The so-called “beer wars,” the most violent episode of organized crime in American history, followed. Mobsters, police, public officials and innocent bystanders were murdered across the city over the next decade. Politicians were bought off, voters beaten, jurors intimidated and almost every element of the political and judicial systems undermined.

Two months after the assassination, on January 24, 1925, O’Banion’s men struck back.  Torrio was returning to his apartment with his wife, Anna, when North Side gangsters Hymie Weiss, George “Bugs” Moran and Vincent “The Schemer” Drucci met him and unloaded their guns into him. Torrio survived, but only barely.

Following surgery and a long recovery, he decided to go into semi-retirement. He handed the Outfit to Capone. His final words as boss: “It’s all yours, Al. Me? I’m quitting. It’s Europe for me.” Torrio left for Italy.

He returned to the United States to testify at Capone’s trial for tax evasion in 1931 and went on to serve as a mentor to Salvatore “Lucky” Luciano and the Genovese crime family of New York. He also came up with the idea behind the National Crime Syndicate, an organization of Italian and Jewish mobsters that operated during the 1930s and ’40s. The Syndicate eventually became the Commission, the governing body of the Italian Mafia in America.      In 1939 Torrio pleaded guilty to tax evasion, the same crime that brought down Al Capone. Upon his release from Leavenworth prison two years later, he left crime and went into the New York real estate business.

Torrio suffered a heart attack on April 16, 1957, while sitting in a barber’s chair, and died a few hours later. He had become so obscure since leaving the Mafia that his death went unnoticed by the press until his will was probated three weeks later.

Roy Albert DeMeo – Leader of the Gambino Family Murder for Hire

Roy Albert DeMeo was born on September 7, 1942 in Bath Beach Brooklyn to working class Italian immigrants. In 1959 DeMeo graduated from James Madison High School with an accomplished loan shark business bringing in hundreds of dollars each week.

After leaving James Madison High School DeMeo married and fathered three children. He also continued his loan sharking business and by 1966 caught the attention of the Gambino crime family and in particular Nino Gaggi, who was a very accomplished racketeer.

Gaggi saw the potential in having DeMeo work for him. He told DeMeo he could make even more money with his business if he came to work for the Gambino’s. DeMeo accepted and Gaggi and DeMeo immediately set up their own loan sharking business. Once that was running, the two branched out and formed a crew for DeMeo that specialized in car theft. His crew would become known as the DeMeo crew and the Gemini crew and included Richard “Iceman” Kuklinski, Chris Rosenberg, Joseph Guglielmo,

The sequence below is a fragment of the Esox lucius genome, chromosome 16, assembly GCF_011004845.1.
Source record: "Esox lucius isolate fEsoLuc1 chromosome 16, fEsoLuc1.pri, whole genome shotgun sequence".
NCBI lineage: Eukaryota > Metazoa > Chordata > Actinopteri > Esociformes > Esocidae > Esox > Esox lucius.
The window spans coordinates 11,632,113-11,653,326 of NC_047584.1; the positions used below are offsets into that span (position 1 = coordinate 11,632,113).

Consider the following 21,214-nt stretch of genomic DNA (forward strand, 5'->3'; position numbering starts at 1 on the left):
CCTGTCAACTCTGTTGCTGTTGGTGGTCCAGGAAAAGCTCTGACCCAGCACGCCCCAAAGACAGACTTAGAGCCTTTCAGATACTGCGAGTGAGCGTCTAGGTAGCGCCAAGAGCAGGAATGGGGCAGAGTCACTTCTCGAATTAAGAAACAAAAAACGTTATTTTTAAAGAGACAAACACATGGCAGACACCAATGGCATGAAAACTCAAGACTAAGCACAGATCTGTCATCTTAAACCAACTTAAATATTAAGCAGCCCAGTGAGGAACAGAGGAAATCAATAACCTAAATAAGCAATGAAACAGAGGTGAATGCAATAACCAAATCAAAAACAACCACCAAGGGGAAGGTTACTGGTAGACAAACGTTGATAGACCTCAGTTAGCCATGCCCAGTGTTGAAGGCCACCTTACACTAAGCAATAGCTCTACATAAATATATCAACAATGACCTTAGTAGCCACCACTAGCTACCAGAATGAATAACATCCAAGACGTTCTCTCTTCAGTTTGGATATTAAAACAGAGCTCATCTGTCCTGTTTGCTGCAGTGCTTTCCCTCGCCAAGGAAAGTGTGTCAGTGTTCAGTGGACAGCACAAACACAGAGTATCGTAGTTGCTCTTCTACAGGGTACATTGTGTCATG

DeMeo Crew

Anthony Senter, Henry Borelli, and Joey Testa.

As DeMeo grew his illegal business, he also developed himself as a legitimate businessman. He joined the Brooklyn Credit Union as a member of the board of directors and used his position to launder money for Rosenberg who had a healthy income from dealing in drugs. Before long, DeMeo had several loan sharking businesses running from the credit union and was making hundreds of thousands each year.

In 1973 at the age of 30 DeMeo committed his first murder. DeMeo and Gaggi were slient partners in a porno lab. The proprietor, Paul Rothernberg was arrested by the police and DeMeo believed he would fold under pressure and talk to the police. Once he was released on bail awaiting trial, DeMeo summoned him to a meeting at a local diner, and then shot him to death in a nearby alley.

The following year DeMeo was involved in another murder when a young bodyshop owner Andrei Katz began to cooperate with the police after an altercation with DeMeo. In June 1975 Katz was lured and confronted by DeMeo and some of his crew. Katz was abducted stabbed and dismembered. A woman who had a role in luring Katz confessed to the police and Joseph Testa and Henry Borelli were arrested. The stood trial in 1976 and were acquitted.

After the Katz murder, DeMeo and his crew began committing mafia sanctioned hits. The DeMeo crew would lure their targets to the Gemini Club where they would kill them, bleed them dry, and then cut them into pieces to be disposed of. There exact method of murder was explained by soldier turned informant Frederick DiNome who said, the target would be lured into the back of the Gemini club at which point someone, usually DeMeo, would shoot them and quickly wrap a towel around their head to prevent blood loss. Then another of his crew would stab the person in the heart to lessen the flow of blood from their head. After letting the body bleed in the bathtub, they would cut the body into pieces and drop it in several location.